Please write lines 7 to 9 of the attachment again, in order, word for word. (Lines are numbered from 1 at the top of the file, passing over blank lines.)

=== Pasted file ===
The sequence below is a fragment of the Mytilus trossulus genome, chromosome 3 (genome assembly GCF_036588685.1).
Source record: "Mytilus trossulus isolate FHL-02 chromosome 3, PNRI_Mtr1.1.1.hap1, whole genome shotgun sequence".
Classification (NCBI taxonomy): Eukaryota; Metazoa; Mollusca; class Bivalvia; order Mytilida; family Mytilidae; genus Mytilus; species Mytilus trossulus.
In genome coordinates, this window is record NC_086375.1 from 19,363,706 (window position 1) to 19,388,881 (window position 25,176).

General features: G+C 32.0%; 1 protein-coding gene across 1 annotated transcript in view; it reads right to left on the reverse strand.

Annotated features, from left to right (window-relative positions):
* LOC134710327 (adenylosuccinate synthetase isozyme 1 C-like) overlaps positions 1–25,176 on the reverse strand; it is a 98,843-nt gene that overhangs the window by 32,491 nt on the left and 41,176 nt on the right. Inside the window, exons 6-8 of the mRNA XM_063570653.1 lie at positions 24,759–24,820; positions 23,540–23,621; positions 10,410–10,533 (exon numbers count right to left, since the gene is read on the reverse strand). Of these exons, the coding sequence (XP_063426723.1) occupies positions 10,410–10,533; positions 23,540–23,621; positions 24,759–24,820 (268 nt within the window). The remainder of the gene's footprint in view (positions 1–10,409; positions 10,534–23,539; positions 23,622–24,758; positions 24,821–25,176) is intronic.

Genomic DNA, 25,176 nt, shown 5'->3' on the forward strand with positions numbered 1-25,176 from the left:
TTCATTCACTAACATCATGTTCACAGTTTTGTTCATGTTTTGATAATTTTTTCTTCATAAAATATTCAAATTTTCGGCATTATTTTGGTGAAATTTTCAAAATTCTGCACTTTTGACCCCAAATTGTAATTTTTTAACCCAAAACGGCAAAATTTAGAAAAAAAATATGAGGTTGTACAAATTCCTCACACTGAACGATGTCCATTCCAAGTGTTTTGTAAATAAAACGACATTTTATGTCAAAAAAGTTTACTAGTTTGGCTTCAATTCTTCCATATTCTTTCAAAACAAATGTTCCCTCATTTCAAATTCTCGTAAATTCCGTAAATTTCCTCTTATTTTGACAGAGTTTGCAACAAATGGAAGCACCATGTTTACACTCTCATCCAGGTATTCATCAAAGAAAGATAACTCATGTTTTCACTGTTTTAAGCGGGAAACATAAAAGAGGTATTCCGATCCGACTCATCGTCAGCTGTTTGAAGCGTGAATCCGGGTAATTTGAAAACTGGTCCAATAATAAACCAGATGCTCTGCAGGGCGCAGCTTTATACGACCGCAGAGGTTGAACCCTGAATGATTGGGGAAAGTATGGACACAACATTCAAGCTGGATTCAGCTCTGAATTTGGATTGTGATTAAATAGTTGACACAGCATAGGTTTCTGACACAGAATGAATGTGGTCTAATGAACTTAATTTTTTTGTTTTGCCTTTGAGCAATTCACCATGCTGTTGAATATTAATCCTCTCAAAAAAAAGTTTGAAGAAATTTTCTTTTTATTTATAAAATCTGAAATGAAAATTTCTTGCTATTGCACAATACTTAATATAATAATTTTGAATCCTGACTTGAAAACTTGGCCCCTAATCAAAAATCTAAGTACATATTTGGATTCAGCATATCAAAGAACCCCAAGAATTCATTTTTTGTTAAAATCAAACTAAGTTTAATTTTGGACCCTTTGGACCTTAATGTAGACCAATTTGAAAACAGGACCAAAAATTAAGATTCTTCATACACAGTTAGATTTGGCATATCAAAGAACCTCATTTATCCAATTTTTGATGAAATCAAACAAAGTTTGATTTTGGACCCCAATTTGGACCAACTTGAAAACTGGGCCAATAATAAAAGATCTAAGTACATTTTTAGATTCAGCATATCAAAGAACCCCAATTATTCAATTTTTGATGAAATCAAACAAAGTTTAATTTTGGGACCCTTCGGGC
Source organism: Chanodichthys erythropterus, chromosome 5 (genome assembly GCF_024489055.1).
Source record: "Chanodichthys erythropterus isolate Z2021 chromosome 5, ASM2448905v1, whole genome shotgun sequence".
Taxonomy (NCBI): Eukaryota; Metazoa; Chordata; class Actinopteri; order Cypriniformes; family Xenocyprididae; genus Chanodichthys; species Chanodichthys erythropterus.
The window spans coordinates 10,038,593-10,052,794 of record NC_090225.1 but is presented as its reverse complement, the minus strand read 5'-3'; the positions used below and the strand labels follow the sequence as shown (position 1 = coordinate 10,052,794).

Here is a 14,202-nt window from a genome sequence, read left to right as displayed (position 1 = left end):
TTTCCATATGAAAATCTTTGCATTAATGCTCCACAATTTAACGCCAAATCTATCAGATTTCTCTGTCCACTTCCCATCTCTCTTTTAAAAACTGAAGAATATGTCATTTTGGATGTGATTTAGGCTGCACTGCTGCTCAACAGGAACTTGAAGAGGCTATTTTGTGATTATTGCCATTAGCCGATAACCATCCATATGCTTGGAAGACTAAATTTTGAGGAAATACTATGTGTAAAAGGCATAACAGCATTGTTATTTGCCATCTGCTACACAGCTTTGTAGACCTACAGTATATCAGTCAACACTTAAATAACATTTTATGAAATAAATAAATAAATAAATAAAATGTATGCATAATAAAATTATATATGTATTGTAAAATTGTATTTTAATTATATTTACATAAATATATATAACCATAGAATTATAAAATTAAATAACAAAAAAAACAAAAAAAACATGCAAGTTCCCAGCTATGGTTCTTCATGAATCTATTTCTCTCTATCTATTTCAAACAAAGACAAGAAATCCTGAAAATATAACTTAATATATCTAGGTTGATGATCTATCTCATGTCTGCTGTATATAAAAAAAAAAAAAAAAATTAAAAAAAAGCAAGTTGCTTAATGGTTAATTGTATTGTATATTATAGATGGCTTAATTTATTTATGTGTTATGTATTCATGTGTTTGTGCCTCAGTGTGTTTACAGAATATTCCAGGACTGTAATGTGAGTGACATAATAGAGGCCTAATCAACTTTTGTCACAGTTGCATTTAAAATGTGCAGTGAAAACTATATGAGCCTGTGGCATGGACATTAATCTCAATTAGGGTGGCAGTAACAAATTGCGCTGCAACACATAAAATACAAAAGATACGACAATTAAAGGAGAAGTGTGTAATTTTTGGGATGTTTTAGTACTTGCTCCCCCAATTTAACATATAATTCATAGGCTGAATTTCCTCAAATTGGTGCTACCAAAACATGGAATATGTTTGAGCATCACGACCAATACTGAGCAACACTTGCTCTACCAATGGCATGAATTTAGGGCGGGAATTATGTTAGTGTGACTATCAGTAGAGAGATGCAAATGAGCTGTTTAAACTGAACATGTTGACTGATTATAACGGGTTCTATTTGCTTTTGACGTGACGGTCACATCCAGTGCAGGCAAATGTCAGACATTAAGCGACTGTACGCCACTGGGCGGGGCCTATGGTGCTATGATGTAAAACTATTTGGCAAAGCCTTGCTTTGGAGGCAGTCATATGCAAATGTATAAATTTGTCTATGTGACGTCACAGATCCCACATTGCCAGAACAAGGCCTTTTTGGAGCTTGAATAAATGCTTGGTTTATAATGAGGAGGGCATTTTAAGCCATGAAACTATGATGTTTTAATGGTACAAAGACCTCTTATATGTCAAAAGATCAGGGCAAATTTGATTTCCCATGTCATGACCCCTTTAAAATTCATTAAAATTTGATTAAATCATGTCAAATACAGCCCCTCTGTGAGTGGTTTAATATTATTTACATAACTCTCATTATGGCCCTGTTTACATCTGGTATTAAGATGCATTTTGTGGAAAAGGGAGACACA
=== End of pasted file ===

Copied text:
* LOC134710327 (adenylosuccinate synthetase isozyme 1 C-like) overlaps positions 1–25,176 on the reverse strand; it is a 98,843-nt gene that overhangs the window by 32,491 nt on the left and 41,176 nt on the right. Inside the window, exons 6-8 of the mRNA XM_063570653.1 lie at positions 24,759–24,820; positions 23,540–23,621; positions 10,410–10,533 (exon numbers count right to left, since the gene is read on the reverse strand). Of these exons, the coding sequence (XP_063426723.1) occupies positions 10,410–10,533; positions 23,540–23,621; positions 24,759–24,820 (268 nt within the window). The remainder of the gene's footprint in view (positions 1–10,409; positions 10,534–23,539; positions 23,622–24,758; positions 24,821–25,176) is intronic.

Genomic DNA, 25,176 nt, shown 5'->3' on the forward strand with positions numbered 1-25,176 from the left:
TTCATTCACTAACATCATGTTCACAGTTTTGTTCATGTTTTGATAATTTTTTCTTCATAAAATATTCAAATTTTCGGCATTATTTTGGTGAAATTTTCAAAATTCTGCACTTTTGACCCCAAATTGTAATTTTTTAACCCAAAACGGCAAAATTTAGAAAAAAAATATGAGGTTGTACAAATTCCTCACACTGAACGATGTCCATTCCAAGTGTTTTGTAAATAAAACGACATTTTATGTCAAAAAAGTTTACTAGTTTGGCTTCAATTCTTCCATATTCTTTCAAAACAAATGTTCCCTCATTTCAAATTCTCGTAAATTCCGTAAATTTCCTCTTATTTTGACAGAGTTTGCAACAAATGGAAGCACCATGTTTACACTCTCATCCAGGTATTCATCAAAGAAAGATAACTCATGTTTTCACTGTTTTAAGCGGGAAACATAAAAGAGGTATTCCGATCCGACTCATCGTCAGCTGTTTGAAGCGTGAATCCGGGTAATTTGAAAACTGGTCCAATAATAAACCAGATGCTCTGCAGGGCGCAGCTTTATACGACCGCAGAGGTTGAACCCTGAATGATTGGGGAAAGTATGGACACAACATTCAAGCTGGATTCAGCTCTGAATTTGGATTGTGATTAAATAGTTGACACAGCATAGGTTTCTGACACAGAATGAATGTGGTCTAATGAACTTAATTTTTTTGTTTTGCCTTTGAGCAATTCACCATGCTGTTGAATATTAATCCTCTCAAAAAAAAGTTTGAAGAAATTTTCTTTTTATTTATAAAATCTGAAATGAAAATTTCTTGCTATTGCACAATACTTAATATAATAATTTTGAATCCTGACTTGAAAACTTGGCCCCTAATCAAAAATCTAAGTACATATTTGGATTCAGCATATCAAAGAACCCCAAGAATTCATTTTTTGTTAAAATCAAACTAAGTTTAATTTTGGACCCTTTGGACCTTAATGTAGACCAATTTGAAAACAGGACCAAAAATTAAGATTCTTCATACACAGTTAGATTTGGCATATCAAAGAACCTCATTTATCCAATTTTTGATGAAATCAAACAAAGTTTGATTTTGGACCCCAATTTGGACCAACTTGAAAACTGGGCCAATAATAAAAGATCTAAGTACATTTTTAGATTCAGCATATCAAAGAACCCCAATTATTCAATTTTTGATGAAATCAAACAAAGTTTAATTTTGGGACCCTTCGGGC